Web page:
Helen Keller Was Never in a Chinese Room
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William Rapaport, in “How Helen Keller used syntactic semantics to escape from a Chinese Room,” (Rapaport 2006), argues that Helen Keller was in a sort of Chinese Room, and that her subsequent development of natural language fluency illustrates the flaws in Searle’s famous Chinese Room Argument and provides a method for developing computers that have genuine semantics (and intentionality). I contend that his argument fails. In setting the problem, Rapaport uses his own preferred definitions of semantics and syntax, but he does not translate Searle’s Chinese Room argument into that idiom before attacking it. Once the Chinese Room is translated into Rapaport’s idiom (in a manner that preserves the distinction between meaningful representations and uninterpreted symbols), I demonstrate how Rapaport’s argument fails to defeat the CRA. This failure brings a crucial element of the Chinese Room Argument to the fore: the person in the Chinese Room is prevented from connecting the Chinese symbols to his/her own meaningful experiences and memories. This issue must be addressed before any victory over the CRA is announced.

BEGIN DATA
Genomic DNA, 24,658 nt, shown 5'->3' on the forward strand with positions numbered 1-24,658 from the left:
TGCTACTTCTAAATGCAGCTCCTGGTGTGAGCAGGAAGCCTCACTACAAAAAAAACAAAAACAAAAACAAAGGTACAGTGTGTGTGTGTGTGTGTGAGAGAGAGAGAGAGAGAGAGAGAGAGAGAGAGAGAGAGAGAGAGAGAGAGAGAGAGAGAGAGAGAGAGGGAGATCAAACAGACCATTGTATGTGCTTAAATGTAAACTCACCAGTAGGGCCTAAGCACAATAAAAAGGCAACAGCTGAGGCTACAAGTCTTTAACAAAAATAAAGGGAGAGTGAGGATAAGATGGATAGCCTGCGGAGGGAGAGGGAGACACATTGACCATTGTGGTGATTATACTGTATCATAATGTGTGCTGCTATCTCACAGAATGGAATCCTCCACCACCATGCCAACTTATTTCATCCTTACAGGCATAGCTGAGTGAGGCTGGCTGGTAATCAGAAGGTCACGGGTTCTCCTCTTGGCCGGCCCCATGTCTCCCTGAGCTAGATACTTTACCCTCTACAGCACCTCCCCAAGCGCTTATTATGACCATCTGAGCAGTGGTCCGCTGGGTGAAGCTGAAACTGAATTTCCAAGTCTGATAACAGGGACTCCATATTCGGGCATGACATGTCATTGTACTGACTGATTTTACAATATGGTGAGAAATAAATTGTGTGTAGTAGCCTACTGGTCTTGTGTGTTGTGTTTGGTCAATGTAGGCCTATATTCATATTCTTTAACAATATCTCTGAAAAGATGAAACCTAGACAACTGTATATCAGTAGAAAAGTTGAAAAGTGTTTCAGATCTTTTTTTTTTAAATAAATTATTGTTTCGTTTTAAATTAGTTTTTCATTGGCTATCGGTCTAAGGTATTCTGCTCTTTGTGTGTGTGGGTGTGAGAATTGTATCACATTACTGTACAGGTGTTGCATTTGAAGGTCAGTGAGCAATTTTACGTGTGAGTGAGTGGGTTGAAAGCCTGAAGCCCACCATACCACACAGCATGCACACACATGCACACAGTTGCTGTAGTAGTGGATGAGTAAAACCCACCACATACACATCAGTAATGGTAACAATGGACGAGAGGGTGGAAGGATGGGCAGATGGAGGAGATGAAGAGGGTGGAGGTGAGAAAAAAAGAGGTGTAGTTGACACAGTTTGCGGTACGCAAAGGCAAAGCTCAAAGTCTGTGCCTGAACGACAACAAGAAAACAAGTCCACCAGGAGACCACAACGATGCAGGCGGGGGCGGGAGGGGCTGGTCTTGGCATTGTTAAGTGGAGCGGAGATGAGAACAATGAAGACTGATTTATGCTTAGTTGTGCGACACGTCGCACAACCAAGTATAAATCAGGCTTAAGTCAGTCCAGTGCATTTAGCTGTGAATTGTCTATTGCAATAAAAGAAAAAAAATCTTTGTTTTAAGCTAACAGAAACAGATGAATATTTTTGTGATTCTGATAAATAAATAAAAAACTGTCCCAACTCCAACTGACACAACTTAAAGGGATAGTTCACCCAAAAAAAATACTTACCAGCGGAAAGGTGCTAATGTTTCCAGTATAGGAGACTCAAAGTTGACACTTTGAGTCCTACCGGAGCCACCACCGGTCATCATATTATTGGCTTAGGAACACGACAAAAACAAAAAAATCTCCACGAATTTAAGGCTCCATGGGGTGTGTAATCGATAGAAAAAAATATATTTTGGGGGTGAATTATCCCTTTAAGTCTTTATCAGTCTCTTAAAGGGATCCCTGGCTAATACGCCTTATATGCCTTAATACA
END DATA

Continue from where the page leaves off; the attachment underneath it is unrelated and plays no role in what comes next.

KeywordsChinese room argument Searle Helen Keller Computationalism Meaning Experience Rapaport
I would like to express my gratitude most especially to David Cole, for his very productive discussions on the Chinese Room, and for reading several drafts of this paper. I would also like to thank Tristram McPherson, James Moor, Mark Newman, Sean Walsh and an anonymous reviewer for Minds and Machines for their very helpful questions and comments. Any errors that remain are entirely my own.
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